While Heracles was travelling to Erytheia to retrieve the cattle of Geryon for his tenth labour, he crossed the Libyan desert and was so frustrated at the heat that he shot an arrow at Helios, the Sun. Almost immediately, Heracles realized his mistake and apologized profusely; In turn and equally courteous, Helios granted Heracles the golden cup which he used to sail across the sea every night, from the west to the east because he found Heracles' actions immensely bold. Heracles used this golden cup to reach Erytheia, and after he had taken Geryon's cattle, returned it back to its owner.

Awarding of Rhodes

Rhodos tetradrachm Helios
Silver tetradrachm of Rhodes showing Helios and a rose (205-190 BC, 13.48 g)

When the gods divided the earth among them, Helios was absent, and thus he got no lot of land. He complained to Zeus about it, who offered to do the division of portions again, but Helios refused the offer, for he had seen a new land emerging from the deep of the sea; a rich, productive land for humans and good for cattle too. Helios asked for this island to be given to him, and Zeus agreed to it. An alternative version says it was Helios himself who made the island rise from the sea. He named it Rhodes, after his lover Rhode (the daughter of Poseidon and Aphrodite or Amphitrite), and it became the god's sacred island, where he was honoured above all other gods.


Helios' most notable role in Greek mythology is the story of his mortal son Phaethon who asked his father for a favour; Helios agreed, but then Phaethon asked for the privilege to drive his four-horse fiery chariot across the skies for a single day. Although Helios warned his son again and again against this choice, explaining to him the dangers of such a journey that no other god but him was capable to bring about, Phaethon was hard to deter, and thus Helios was forced to hand him the reins. As expected, the ride was disastrous and Zeus struck the youth with one of his lightning bolts to stop him from burning or freezing the earth beyond salvation.

The Watchman


Helios saw and stood witness to everything that happened underneath him where his light shone. When Hades abducted Persephone, Helios, was the only one to witness it. Persephone's mother Demeter, looked far and wide in search of her daughter, and came to him, and asked him if he had seen anything. Helios, sympathizing with her grief, told her in detail that it was Hades who, with Zeus' permission, had taken an unwilling Persephone to the Underworld to be his wife and queen.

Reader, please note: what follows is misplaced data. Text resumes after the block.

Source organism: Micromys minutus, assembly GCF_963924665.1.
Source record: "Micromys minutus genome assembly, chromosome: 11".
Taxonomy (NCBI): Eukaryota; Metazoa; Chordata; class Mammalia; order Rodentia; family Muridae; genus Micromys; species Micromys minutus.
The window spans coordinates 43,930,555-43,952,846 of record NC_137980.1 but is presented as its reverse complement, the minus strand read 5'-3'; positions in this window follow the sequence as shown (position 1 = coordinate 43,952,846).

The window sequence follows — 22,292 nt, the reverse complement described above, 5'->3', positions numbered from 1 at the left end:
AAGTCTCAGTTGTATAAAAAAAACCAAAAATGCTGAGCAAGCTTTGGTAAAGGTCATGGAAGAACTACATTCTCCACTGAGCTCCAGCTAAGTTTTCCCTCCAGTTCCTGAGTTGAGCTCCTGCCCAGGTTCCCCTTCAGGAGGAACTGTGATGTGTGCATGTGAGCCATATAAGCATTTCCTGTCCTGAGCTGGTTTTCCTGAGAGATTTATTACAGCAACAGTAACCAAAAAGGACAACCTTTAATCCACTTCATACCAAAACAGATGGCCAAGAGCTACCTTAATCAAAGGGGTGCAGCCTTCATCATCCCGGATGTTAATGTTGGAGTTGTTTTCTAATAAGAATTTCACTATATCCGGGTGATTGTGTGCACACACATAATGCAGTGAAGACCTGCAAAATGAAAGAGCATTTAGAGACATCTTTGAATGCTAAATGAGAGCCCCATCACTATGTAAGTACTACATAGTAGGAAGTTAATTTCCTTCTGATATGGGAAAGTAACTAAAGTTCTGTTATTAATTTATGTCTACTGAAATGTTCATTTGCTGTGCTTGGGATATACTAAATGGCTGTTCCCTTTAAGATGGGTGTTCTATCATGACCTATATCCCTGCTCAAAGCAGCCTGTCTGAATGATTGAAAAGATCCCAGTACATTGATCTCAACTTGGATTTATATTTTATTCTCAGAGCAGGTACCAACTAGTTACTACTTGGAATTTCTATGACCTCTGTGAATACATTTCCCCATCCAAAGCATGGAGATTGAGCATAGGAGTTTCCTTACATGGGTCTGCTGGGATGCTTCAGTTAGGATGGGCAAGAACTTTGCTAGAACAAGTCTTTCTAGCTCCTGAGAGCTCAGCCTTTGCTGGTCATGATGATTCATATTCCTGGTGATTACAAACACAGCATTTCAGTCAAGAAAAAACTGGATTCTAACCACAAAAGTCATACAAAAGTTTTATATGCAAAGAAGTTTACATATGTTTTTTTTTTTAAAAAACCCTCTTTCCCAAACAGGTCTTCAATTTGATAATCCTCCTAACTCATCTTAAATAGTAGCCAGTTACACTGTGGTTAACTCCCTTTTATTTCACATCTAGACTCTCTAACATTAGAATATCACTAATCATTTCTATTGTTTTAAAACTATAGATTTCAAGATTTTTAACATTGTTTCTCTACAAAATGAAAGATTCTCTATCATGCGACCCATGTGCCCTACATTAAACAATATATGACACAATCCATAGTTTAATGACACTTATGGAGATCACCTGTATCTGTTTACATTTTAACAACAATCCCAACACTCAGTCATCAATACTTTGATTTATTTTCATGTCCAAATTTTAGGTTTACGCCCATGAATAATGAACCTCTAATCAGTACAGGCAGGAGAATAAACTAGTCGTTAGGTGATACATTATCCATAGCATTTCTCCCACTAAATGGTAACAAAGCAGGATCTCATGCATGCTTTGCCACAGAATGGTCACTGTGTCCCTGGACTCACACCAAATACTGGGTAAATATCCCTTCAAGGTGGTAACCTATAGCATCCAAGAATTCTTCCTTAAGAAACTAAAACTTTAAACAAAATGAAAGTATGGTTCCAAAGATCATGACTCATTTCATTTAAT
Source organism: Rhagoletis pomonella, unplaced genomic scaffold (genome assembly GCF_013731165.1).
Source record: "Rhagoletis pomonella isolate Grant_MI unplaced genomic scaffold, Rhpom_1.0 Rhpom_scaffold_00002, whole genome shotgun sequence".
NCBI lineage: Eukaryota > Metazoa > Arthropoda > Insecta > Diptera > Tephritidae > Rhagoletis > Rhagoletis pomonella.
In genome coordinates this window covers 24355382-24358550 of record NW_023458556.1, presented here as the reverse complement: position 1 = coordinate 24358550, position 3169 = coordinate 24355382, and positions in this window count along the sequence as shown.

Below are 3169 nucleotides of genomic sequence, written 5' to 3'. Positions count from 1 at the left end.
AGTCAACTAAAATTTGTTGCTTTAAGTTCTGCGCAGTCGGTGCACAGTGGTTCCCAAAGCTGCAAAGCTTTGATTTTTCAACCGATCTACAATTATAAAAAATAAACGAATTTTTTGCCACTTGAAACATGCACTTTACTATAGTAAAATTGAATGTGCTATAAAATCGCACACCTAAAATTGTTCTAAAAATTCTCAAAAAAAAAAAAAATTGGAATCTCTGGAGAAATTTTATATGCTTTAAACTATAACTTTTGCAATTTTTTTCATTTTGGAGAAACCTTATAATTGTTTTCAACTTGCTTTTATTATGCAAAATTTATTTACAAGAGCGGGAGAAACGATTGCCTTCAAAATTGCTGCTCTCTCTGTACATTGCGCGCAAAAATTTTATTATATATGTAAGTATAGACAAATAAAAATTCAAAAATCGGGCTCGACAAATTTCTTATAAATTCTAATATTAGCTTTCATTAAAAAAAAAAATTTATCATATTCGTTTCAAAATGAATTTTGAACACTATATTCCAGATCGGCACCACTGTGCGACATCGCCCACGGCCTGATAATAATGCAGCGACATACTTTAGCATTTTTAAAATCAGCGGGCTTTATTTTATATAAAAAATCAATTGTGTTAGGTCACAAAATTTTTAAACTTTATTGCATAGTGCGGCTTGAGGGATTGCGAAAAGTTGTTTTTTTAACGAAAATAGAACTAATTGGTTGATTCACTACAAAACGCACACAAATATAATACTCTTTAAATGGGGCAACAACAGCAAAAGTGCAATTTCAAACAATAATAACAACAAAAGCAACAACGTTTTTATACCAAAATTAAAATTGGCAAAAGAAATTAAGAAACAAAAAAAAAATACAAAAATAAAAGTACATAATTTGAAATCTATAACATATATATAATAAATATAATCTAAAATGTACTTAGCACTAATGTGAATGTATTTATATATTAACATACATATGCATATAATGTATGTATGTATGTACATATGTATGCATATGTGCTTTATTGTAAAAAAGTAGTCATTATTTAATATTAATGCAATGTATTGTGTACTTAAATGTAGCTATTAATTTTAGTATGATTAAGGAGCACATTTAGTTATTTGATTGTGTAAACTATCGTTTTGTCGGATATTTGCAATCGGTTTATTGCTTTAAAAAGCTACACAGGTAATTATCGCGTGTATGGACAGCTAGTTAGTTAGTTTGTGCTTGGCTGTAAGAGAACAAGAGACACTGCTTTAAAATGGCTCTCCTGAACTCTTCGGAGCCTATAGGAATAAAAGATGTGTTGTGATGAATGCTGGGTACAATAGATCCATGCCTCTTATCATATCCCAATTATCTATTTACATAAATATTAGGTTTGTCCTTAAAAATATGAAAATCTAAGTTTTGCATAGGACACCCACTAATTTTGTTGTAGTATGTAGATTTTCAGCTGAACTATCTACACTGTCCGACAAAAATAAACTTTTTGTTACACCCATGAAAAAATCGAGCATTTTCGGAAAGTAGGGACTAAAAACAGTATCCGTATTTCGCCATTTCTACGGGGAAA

Leucothoe and Clytie

Helios, painting on a terracotta disk, 480 BC, Agora Museum Athens, 080646
Helios the rising Sun, painting on a terracotta disk, 480 BC, Agora Museum Athens

Aphrodite made Helios fall for a mortal princess named Leucothoe, forgetting his previous lover nymph Clytie. Helios would watch Leucothoe from above, even making the winter days longer so he could have more time looking at her. Taking the form of her mother Eurynome, Helios entered their palace with no problem and came into the girl's room where he dismissed her servants so he would be left alone with her, using the excuse of wanting to entrust a secret to his "daughter". There he took his real form, revealing himself to the girl.

However, Clytie, still in love with him, informed Leucothoe's father Orchamus of this affair, and he buried Leucothoe alive in the earth. Helios came too late to rescue her, his grief over her death compared to the one he had over Phaethon's fiery end, and could not revive her, so instead he poured nectar into the earth, and turned the dead Leucothoe into a frankincense tree, so that she could still breathe air instead of rotting beneath the soil. Clytie had hoped that this would get Helios back to her, but he wanted nothing to do with her, angered about the role she played in his love's death, and went on his way. Clytie then sat on a rock for nine days, accepting no food or drink, and pining after him; he never looked back at her. Eventually she turned into a purple, sun-gazing flower, the heliotrope, which follows Helios' movement in the sky, still in love with him; her form much changed, her love unchanged.